The Final Presentation Global Committee were very excited about the award ceremony where they gave two global gold awards out to Year 1-2 and Year 3. Other year groups received silver awards, and all should be very proud of their achievements. We were excited to have Mr Maree attend this event where he was able to see each year group’s display of their work from the week. School iPads once again proved how learning is being enriched by their frequent use in the classroom and several groups displayed digital examples of the week’s work. A total of £2,500 was raised to go towards the creation of the Peace Garden.

What the children thought “The litter pick was great because it is making the world better!” Joel Year 4

“I want to give as much as I take from the world.” Benji Year 5

“It is nice to think about people around the world who are not as lucky as us and how we can help.” Bethan Year 4

The future belongs to our children and the passion exhibited by Coram House pupils over the week tells us it is in good hands!

“I enjoyed creating the green screen video about how people can help people who are hungry.” Evan Year 3 “I have learnt how to look after the world by turning the lights off.” Henry Reception “I want to waste less food as I learnt that wasting a lot is terrible for the environment.” Gabriella Year 5

I would like to end on a quotation that demonstrates the ethos of Global Learning at Coram House. “Bringing nature into the classroom can kindle a fascination and passion for the diversity of life on earth and can motivate a sense of responsibility to safeguard it.” Sir David Attenborough | 13


Young Leaders’ Award Archie’s Challenges These are community action challenges that the children take part in as part of their award. Despite the issues of COVID the children have engaged with their community and learnt how they can make a difference to others. Challenges ranged from cooking a meal for your family, helping the elderly, and offering support to someone you know. Year 6 show us how they got involved:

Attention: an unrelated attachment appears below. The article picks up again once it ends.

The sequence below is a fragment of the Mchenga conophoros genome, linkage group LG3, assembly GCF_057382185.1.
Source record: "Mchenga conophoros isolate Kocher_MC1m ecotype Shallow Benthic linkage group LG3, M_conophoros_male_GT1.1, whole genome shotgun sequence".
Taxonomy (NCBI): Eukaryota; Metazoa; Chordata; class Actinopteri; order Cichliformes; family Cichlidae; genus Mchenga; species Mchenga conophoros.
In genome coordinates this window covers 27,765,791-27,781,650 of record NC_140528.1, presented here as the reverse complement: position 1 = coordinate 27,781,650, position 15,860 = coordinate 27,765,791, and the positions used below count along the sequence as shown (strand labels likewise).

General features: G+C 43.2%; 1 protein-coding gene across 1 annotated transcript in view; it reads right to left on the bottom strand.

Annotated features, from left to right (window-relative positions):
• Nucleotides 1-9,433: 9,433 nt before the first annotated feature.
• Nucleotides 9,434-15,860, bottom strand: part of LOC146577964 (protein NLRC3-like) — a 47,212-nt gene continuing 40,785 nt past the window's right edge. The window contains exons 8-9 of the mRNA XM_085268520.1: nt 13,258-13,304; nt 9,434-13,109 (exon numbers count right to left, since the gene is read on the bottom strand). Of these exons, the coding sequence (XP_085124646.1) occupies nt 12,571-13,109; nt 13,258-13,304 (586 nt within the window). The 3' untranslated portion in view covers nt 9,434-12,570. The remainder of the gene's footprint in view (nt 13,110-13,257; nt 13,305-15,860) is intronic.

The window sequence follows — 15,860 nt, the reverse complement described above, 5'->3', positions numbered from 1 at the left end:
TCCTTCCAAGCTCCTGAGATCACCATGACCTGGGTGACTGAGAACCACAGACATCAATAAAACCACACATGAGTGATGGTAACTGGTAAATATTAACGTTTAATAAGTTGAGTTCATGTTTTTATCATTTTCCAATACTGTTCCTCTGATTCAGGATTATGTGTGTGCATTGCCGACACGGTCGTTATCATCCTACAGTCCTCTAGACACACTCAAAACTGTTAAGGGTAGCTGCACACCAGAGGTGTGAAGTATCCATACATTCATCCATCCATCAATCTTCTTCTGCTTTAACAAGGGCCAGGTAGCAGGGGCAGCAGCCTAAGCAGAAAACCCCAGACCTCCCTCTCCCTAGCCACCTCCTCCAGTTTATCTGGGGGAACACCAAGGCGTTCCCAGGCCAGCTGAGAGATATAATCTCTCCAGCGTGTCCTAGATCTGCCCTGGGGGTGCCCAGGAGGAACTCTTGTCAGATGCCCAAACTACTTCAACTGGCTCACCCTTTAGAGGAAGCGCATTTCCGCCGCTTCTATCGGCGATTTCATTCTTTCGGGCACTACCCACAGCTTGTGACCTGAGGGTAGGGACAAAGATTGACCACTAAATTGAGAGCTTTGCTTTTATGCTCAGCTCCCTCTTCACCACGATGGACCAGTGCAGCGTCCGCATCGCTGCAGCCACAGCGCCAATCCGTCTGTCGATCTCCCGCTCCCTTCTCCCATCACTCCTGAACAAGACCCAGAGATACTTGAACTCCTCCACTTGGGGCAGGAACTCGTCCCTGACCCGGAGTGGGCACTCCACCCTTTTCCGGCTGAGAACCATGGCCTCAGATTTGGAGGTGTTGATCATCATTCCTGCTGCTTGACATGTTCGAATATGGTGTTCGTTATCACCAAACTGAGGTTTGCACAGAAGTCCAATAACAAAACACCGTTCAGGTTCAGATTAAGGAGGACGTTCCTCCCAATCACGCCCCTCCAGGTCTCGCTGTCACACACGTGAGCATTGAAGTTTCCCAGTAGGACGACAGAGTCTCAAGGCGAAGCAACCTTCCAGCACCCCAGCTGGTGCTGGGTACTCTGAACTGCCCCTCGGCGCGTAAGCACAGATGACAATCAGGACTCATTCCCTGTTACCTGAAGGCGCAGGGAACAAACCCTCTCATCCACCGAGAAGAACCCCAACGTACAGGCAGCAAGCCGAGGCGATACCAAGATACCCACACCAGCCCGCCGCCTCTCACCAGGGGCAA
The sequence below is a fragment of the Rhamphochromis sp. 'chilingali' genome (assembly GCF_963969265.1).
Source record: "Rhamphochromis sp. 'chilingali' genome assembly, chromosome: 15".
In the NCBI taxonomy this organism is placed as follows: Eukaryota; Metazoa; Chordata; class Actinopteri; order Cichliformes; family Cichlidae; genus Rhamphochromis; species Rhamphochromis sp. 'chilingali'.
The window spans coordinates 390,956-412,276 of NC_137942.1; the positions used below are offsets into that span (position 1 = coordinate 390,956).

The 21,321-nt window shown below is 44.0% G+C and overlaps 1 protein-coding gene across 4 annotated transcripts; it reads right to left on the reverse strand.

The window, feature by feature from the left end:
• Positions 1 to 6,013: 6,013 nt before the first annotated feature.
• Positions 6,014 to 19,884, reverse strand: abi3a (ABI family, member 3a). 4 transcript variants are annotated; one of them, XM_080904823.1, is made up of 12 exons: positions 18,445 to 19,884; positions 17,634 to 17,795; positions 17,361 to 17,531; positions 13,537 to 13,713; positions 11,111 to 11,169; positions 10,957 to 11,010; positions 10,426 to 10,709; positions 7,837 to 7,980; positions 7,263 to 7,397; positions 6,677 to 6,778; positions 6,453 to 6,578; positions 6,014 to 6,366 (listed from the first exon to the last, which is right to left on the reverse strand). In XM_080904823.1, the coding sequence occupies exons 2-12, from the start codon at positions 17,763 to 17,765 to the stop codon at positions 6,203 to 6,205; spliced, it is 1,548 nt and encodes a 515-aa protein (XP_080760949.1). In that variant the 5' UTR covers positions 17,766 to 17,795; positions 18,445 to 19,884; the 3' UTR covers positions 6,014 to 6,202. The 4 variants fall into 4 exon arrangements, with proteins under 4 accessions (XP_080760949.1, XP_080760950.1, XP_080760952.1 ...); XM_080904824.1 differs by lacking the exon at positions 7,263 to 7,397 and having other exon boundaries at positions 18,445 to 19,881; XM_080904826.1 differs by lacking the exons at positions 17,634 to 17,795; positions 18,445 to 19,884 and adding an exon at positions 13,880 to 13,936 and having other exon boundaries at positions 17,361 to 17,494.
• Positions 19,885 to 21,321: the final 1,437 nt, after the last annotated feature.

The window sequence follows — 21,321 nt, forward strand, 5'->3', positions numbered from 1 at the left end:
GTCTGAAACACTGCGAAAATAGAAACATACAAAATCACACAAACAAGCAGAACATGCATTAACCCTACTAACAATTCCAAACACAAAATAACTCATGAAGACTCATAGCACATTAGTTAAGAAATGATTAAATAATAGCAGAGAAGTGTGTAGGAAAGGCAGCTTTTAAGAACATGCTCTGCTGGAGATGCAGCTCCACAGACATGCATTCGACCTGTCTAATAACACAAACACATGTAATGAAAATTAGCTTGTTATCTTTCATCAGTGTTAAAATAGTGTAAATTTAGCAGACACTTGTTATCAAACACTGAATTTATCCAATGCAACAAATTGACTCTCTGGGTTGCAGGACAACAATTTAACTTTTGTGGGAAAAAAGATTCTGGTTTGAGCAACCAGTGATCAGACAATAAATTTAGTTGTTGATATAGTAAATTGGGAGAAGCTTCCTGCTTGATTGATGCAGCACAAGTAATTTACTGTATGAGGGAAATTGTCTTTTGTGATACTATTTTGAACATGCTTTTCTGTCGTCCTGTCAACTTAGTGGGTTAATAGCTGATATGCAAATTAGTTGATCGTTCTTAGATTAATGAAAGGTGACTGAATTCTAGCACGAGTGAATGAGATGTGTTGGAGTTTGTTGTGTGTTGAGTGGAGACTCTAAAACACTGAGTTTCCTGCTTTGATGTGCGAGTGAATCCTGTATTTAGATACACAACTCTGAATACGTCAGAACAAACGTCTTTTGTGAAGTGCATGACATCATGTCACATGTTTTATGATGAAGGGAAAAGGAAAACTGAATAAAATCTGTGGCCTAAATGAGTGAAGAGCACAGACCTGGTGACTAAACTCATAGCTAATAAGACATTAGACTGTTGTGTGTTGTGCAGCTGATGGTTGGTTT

Year 6 Year 6 have been working exceptionally hard on their YLA. As part of this award they have been developing and planning their own vegetable garden. The children plan to support our community by sharing the produce. Through this scheme they have also planned and raised funds for Coram Peace Garden. In the future we hope that this can be a relaxing space which allows for reflection.

Extracurricular Activities Claudia in Year 2 has achieved great success in her ballet. It was a huge selection across the UK for performer of the year 2021 so to come 1st in ballet is amazing.

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Holly in Year 3 rode her pony Cleo at a mounted games competition. She rode for Rockwood Harriers B Team and came 5th. Holly was very happy because she was the youngest team there! “I love going away to weekend competitions with my friends – we have so much fun together”.


Inter-House Art Challenge Coram House celebrated its artists with an Inter-House Art Competition in May. This year pupils were invited to create a piece inspired by Summer. Entries poured in – from landscapes to 3D ice cream sculptures to beach scenes using real seashells! Both Sarah Rose (Head of Art) and I were blown away by the variety of media used and the talent on display. Pupils received an abundance of tokens for their respective houses. Some pupils were awarded a Special Mention: Persia (Year 6) for her digital art, Sophia (Year 6) for her landscape, Vivi (Year 4) for her 3D sculpture, Gabriella B (Year 4) for her pencil drawing, Claudia (Year 3) for her composition and Darcey (Year 2) for her creativity and copious amount of glitter! I would like to take this opportunity to congratulate all children on their hard work. Please look out for more Art Competitions in the future. Emma-Louise Rose, Art Coordinator, Coram House